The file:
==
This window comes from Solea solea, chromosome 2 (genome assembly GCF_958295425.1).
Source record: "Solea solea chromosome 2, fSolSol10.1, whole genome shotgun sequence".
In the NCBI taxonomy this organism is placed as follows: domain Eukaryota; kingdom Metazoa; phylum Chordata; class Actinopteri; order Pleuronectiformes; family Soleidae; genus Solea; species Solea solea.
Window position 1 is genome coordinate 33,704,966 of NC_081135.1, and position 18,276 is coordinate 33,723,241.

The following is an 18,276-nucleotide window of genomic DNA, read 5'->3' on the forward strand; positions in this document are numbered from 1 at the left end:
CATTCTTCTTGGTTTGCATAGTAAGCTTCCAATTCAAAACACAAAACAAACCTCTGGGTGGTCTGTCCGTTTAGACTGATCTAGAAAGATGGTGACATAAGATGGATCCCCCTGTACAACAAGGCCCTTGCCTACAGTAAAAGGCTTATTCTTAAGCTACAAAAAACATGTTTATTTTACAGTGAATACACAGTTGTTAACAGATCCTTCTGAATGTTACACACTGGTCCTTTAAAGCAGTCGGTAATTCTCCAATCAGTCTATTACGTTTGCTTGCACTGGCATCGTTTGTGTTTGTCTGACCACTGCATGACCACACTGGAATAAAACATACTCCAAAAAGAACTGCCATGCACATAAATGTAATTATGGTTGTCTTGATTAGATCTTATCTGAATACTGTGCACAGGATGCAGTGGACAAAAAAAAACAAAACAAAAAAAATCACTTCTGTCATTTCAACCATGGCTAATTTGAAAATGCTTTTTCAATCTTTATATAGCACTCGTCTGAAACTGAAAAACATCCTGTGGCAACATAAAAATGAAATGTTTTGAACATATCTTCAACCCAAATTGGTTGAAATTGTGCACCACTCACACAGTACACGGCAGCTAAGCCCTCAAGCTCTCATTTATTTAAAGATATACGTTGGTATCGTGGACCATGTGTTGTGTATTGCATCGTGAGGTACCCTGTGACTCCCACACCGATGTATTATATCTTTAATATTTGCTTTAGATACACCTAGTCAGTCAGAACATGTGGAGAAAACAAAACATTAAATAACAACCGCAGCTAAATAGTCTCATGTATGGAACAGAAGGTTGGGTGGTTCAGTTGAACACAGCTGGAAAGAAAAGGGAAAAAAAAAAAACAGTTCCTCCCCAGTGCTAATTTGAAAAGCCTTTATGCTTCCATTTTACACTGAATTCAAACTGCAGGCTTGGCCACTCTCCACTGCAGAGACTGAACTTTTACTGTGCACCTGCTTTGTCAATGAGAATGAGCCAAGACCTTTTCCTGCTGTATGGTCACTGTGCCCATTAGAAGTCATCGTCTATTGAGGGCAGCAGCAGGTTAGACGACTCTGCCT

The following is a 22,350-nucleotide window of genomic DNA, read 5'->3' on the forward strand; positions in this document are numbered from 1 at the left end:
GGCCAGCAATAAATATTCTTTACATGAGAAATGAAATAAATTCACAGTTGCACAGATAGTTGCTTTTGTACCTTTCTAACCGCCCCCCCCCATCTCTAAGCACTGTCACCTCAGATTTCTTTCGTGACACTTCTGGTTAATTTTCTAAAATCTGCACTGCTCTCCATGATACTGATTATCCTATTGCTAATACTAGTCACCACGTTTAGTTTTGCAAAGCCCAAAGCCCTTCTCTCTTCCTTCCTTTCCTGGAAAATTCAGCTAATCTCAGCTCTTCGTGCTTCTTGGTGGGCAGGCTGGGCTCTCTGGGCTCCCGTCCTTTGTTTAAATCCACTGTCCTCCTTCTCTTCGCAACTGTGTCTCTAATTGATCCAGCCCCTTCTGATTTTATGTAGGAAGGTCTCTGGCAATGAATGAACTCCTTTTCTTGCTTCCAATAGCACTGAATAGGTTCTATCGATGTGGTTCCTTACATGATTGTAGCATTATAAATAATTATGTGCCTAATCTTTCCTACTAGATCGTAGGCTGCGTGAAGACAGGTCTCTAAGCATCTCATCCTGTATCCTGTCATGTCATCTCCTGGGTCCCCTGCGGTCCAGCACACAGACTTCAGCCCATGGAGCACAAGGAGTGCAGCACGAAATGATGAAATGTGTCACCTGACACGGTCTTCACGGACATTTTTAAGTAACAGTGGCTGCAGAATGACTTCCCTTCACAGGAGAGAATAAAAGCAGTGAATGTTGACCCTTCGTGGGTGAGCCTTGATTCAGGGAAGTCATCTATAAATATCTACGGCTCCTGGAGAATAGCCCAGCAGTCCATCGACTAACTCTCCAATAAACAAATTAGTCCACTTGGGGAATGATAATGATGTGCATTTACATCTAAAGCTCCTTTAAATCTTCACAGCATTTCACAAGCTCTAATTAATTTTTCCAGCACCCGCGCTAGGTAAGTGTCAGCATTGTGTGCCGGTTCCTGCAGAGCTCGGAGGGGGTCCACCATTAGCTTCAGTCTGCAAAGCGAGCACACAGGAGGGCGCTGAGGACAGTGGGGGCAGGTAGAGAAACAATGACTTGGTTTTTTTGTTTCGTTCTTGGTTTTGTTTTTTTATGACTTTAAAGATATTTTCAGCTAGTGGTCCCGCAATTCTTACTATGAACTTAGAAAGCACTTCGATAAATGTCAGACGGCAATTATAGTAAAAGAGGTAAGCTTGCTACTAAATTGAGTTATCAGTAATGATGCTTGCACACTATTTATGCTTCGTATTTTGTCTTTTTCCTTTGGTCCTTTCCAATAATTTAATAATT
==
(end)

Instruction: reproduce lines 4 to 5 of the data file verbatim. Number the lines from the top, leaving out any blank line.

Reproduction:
Window position 1 is genome coordinate 33,704,966 of NC_081135.1, and position 18,276 is coordinate 33,723,241.

The following is an 18,276-nucleotide window of genomic DNA, read 5'->3' on the forward strand; positions in this document are numbered from 1 at the left end: